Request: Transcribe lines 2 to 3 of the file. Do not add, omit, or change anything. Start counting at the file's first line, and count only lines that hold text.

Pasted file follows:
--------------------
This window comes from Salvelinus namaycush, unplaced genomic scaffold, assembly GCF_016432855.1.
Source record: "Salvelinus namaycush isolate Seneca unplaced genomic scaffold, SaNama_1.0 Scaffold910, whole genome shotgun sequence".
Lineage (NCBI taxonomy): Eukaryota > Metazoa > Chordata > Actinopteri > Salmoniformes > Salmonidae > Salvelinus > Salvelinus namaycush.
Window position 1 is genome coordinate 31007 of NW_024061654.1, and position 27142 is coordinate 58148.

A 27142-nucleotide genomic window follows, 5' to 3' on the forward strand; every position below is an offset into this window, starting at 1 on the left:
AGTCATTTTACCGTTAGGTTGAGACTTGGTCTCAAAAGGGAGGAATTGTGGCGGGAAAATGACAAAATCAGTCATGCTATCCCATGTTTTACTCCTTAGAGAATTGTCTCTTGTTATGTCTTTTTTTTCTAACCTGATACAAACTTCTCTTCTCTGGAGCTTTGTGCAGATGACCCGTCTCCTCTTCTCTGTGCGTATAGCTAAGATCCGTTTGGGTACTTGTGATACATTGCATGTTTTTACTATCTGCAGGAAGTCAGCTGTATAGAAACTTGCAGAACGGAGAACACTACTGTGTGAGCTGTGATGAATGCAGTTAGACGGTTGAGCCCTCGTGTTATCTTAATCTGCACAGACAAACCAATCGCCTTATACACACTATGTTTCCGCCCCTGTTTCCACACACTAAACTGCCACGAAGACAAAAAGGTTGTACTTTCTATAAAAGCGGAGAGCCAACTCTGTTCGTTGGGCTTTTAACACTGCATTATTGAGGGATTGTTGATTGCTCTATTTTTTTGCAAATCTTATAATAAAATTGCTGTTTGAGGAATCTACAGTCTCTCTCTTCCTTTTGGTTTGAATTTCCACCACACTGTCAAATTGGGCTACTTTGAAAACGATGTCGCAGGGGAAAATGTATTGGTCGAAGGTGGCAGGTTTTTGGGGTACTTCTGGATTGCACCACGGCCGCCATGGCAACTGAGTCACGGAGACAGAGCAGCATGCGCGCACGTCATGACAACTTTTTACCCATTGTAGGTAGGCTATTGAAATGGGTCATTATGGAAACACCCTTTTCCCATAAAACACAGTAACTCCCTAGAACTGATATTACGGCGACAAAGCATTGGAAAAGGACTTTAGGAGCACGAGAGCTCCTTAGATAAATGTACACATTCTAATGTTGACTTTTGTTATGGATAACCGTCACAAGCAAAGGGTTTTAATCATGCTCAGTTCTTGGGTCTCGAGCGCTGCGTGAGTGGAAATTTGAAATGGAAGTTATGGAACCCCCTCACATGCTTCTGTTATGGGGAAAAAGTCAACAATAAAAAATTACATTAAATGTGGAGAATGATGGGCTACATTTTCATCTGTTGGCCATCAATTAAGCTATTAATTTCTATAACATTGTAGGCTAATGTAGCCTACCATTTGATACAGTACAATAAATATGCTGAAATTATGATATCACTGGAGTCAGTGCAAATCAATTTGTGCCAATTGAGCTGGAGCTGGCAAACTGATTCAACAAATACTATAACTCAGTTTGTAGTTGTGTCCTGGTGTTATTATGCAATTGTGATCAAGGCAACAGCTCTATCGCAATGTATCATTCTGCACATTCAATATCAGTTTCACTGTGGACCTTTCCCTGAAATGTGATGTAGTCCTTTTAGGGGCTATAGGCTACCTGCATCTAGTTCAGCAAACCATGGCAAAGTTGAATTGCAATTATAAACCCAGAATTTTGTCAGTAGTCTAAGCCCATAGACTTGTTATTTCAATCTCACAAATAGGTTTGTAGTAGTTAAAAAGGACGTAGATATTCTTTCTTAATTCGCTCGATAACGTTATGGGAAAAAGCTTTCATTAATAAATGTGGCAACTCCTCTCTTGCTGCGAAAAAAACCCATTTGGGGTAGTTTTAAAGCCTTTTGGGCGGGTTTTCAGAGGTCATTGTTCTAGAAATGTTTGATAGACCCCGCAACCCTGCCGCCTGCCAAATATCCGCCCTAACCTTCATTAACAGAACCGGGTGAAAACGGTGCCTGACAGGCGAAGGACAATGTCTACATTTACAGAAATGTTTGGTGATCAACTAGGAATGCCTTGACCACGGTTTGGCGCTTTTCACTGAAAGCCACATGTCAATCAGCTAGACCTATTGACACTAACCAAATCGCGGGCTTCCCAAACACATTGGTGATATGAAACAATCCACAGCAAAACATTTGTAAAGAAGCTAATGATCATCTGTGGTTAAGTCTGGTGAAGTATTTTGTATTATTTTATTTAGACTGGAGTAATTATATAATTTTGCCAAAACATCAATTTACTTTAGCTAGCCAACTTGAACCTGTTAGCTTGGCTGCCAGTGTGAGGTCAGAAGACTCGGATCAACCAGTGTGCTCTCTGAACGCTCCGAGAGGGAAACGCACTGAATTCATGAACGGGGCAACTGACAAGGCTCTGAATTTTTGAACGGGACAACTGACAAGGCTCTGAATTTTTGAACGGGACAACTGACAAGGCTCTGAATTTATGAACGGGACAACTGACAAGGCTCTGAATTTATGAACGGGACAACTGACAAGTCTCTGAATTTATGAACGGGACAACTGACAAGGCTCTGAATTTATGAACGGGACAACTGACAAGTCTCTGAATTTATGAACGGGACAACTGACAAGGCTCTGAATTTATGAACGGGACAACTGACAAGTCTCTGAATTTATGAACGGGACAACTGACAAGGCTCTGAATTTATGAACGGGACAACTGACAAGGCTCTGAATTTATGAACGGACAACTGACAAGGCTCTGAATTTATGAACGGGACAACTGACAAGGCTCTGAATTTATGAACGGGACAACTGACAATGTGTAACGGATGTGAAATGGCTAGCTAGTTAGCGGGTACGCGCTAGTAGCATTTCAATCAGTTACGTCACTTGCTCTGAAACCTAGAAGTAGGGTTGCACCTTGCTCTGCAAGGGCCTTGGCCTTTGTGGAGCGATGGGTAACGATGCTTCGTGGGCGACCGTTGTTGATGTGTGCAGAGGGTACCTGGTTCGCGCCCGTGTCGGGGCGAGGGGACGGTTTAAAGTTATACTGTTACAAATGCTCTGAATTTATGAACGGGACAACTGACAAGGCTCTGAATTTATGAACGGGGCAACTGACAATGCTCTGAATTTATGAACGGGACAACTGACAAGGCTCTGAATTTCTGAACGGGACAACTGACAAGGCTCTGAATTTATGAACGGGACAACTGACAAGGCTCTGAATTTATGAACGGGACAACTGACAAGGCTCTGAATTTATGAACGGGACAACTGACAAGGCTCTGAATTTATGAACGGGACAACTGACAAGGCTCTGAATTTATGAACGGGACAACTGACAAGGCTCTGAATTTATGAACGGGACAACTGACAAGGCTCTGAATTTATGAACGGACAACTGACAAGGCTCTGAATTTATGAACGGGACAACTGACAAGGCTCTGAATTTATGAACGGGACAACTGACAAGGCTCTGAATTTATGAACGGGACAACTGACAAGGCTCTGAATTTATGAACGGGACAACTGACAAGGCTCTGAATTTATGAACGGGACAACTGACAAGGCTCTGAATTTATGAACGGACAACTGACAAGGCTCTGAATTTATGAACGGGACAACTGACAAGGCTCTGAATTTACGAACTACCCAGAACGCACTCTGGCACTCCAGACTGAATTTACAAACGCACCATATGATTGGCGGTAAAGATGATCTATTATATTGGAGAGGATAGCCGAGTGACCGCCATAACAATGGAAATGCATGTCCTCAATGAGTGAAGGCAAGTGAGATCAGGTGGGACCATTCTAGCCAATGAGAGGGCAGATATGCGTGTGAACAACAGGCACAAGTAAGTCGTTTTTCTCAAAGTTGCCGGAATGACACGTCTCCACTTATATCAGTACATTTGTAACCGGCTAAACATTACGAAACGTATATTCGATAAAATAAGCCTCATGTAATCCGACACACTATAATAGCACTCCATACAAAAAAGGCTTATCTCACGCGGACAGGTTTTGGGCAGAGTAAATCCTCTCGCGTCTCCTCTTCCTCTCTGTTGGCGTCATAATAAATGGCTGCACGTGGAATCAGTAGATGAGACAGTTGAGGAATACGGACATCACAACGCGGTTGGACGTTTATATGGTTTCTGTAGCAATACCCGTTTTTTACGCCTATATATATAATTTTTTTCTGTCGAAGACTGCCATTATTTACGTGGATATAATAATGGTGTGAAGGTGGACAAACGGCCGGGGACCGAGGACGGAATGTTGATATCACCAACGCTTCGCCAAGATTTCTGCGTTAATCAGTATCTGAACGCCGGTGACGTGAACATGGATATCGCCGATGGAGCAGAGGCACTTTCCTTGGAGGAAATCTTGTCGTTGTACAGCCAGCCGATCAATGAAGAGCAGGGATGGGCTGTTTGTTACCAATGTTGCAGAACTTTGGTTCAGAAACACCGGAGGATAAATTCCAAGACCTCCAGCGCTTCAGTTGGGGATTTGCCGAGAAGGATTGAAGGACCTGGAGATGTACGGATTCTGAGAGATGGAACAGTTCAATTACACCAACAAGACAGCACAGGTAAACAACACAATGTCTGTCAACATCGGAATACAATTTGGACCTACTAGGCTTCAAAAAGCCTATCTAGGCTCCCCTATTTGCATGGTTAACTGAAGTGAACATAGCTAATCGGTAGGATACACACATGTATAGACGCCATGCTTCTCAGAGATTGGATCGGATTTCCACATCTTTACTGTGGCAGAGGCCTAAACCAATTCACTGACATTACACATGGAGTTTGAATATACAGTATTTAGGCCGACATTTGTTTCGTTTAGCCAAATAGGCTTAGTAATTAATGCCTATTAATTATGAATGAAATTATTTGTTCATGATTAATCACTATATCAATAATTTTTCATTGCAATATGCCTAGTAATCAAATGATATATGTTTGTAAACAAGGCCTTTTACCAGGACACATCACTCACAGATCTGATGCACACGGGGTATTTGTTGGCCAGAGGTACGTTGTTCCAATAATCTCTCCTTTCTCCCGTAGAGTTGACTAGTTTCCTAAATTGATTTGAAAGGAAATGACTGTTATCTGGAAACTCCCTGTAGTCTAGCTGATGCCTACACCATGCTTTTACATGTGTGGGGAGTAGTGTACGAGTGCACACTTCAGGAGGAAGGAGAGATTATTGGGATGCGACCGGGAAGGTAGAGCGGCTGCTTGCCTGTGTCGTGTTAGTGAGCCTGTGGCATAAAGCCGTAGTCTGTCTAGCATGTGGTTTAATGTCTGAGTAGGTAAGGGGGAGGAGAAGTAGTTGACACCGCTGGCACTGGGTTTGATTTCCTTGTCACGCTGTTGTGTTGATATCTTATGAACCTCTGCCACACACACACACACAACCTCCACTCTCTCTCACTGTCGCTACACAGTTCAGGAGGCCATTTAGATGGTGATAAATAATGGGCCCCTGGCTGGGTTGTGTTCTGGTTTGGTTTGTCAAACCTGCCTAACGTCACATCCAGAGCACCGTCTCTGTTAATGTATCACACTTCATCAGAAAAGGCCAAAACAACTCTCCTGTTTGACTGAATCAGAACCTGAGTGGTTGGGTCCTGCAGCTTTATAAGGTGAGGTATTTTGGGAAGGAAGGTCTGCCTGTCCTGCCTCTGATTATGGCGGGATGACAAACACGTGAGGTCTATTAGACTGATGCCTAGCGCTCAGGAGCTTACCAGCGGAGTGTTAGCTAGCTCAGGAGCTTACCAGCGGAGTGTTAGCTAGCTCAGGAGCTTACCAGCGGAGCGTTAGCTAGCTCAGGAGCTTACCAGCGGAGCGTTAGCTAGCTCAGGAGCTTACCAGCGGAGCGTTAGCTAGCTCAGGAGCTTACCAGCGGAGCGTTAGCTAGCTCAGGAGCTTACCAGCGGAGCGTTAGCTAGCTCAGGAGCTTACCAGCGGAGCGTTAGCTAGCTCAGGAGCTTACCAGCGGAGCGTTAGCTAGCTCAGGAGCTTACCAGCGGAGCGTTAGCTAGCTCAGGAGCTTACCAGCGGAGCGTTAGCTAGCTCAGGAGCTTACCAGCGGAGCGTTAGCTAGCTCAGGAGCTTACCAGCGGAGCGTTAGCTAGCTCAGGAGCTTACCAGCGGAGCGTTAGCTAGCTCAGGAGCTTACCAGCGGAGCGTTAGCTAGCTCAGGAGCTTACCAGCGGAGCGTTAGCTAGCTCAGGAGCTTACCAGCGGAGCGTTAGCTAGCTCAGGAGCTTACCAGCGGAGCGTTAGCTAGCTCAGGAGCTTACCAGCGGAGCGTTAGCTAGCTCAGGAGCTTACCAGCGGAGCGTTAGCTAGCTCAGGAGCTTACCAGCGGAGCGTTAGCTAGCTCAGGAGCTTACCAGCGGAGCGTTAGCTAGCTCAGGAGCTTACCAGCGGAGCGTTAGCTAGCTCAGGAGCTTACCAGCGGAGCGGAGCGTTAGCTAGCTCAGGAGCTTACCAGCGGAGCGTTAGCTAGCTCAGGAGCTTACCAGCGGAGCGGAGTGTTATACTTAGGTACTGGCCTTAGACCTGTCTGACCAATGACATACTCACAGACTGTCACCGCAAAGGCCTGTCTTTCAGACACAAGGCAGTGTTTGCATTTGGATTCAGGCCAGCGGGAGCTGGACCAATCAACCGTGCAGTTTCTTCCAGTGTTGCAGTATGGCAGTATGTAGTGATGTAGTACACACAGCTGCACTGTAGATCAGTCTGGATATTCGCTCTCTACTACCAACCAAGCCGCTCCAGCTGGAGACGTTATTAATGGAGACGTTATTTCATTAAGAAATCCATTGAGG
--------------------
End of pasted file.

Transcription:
Source record: "Salvelinus namaycush isolate Seneca unplaced genomic scaffold, SaNama_1.0 Scaffold910, whole genome shotgun sequence".
Lineage (NCBI taxonomy): Eukaryota > Metazoa > Chordata > Actinopteri > Salmoniformes > Salmonidae > Salvelinus > Salvelinus namaycush.